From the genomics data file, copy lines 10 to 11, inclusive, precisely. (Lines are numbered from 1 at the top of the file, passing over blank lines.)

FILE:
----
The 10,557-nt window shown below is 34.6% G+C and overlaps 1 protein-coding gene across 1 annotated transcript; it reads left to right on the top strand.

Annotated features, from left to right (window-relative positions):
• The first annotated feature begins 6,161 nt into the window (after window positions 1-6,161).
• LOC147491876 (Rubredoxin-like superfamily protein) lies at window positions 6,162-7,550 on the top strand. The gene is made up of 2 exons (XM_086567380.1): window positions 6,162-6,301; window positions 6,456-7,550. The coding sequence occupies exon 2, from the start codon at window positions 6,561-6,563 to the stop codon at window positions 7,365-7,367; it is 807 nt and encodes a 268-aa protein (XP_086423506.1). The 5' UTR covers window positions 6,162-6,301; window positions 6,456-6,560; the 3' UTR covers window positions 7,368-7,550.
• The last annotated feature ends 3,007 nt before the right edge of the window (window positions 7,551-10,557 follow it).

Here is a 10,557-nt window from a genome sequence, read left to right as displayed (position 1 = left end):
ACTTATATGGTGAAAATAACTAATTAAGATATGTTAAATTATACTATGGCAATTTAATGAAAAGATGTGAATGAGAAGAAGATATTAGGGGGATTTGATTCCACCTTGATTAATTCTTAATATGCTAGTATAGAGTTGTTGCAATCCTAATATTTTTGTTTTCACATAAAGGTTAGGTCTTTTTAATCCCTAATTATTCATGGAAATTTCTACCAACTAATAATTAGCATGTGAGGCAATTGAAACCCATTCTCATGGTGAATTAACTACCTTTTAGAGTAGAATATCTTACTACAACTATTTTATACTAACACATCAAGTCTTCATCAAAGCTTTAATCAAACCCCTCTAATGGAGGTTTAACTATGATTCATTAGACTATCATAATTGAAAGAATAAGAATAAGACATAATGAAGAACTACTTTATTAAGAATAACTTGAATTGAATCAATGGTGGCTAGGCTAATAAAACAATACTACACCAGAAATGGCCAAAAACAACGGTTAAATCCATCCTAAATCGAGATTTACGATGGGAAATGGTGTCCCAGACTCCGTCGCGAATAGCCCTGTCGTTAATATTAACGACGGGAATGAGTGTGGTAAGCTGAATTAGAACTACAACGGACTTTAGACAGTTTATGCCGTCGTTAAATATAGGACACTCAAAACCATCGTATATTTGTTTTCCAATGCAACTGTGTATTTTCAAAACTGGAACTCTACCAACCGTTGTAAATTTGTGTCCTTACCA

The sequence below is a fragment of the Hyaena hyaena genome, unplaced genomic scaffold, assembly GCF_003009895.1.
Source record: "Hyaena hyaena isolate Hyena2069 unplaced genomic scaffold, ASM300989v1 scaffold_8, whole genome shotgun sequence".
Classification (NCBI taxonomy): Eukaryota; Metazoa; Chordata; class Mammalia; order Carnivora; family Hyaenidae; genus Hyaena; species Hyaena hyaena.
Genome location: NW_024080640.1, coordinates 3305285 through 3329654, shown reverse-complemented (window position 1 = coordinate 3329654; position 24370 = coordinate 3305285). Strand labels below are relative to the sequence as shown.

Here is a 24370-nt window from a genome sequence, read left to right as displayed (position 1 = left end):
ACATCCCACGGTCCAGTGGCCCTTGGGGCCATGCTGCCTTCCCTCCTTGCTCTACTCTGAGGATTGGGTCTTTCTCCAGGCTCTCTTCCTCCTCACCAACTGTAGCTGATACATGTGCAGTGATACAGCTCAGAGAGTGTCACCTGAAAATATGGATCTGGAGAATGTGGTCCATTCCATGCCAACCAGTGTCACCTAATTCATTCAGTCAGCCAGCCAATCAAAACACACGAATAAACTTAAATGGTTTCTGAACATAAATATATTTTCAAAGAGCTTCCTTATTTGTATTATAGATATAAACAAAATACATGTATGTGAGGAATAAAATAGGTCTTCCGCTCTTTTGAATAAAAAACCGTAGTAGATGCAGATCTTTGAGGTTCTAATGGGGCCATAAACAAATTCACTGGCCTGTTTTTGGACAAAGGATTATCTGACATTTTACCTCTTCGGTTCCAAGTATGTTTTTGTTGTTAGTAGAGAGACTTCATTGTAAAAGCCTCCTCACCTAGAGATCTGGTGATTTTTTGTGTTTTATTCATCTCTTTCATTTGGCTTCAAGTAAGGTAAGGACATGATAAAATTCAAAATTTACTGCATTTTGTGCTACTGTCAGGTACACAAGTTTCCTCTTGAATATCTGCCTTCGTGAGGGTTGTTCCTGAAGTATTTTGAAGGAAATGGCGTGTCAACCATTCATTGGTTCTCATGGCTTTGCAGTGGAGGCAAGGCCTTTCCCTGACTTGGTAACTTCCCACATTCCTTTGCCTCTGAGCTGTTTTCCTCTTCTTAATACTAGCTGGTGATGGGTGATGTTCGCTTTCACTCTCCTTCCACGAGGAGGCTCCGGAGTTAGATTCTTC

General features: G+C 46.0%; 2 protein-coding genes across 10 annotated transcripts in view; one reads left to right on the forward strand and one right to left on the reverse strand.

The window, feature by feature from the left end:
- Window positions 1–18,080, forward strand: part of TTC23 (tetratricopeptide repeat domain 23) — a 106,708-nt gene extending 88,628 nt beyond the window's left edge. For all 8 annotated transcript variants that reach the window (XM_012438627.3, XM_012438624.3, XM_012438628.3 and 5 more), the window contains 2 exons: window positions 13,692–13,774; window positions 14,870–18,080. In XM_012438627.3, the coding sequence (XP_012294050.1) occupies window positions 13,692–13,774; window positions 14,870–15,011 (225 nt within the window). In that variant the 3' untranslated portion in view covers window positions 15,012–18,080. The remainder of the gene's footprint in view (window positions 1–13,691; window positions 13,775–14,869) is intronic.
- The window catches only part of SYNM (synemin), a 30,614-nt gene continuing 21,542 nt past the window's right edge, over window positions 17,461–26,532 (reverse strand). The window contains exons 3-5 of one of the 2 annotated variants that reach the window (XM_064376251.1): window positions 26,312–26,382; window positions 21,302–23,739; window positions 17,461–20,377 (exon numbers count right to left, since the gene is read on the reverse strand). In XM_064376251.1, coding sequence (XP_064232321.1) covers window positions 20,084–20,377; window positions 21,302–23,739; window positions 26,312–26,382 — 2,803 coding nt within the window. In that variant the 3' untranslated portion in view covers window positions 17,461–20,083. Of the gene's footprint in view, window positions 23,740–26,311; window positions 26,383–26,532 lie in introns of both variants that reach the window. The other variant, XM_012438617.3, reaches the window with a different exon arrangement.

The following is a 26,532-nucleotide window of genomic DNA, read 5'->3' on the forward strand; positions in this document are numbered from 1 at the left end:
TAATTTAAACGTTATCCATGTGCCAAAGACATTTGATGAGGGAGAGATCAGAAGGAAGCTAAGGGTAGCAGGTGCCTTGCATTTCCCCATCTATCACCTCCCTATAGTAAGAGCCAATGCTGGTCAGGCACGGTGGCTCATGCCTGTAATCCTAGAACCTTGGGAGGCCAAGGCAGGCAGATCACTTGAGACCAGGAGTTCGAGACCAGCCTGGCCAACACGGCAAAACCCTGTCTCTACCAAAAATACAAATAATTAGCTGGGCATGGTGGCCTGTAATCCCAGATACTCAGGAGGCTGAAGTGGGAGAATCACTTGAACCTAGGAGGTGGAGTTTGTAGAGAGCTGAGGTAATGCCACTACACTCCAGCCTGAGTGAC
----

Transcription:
Classification (NCBI taxonomy): Eukaryota; Metazoa; Chordata; class Mammalia; order Carnivora; family Hyaenidae; genus Hyaena; species Hyaena hyaena.
Genome location: NW_024080640.1, coordinates 3305285 through 3329654, shown reverse-complemented (window position 1 = coordinate 3329654; position 24370 = coordinate 3305285). Strand labels below are relative to the sequence as shown.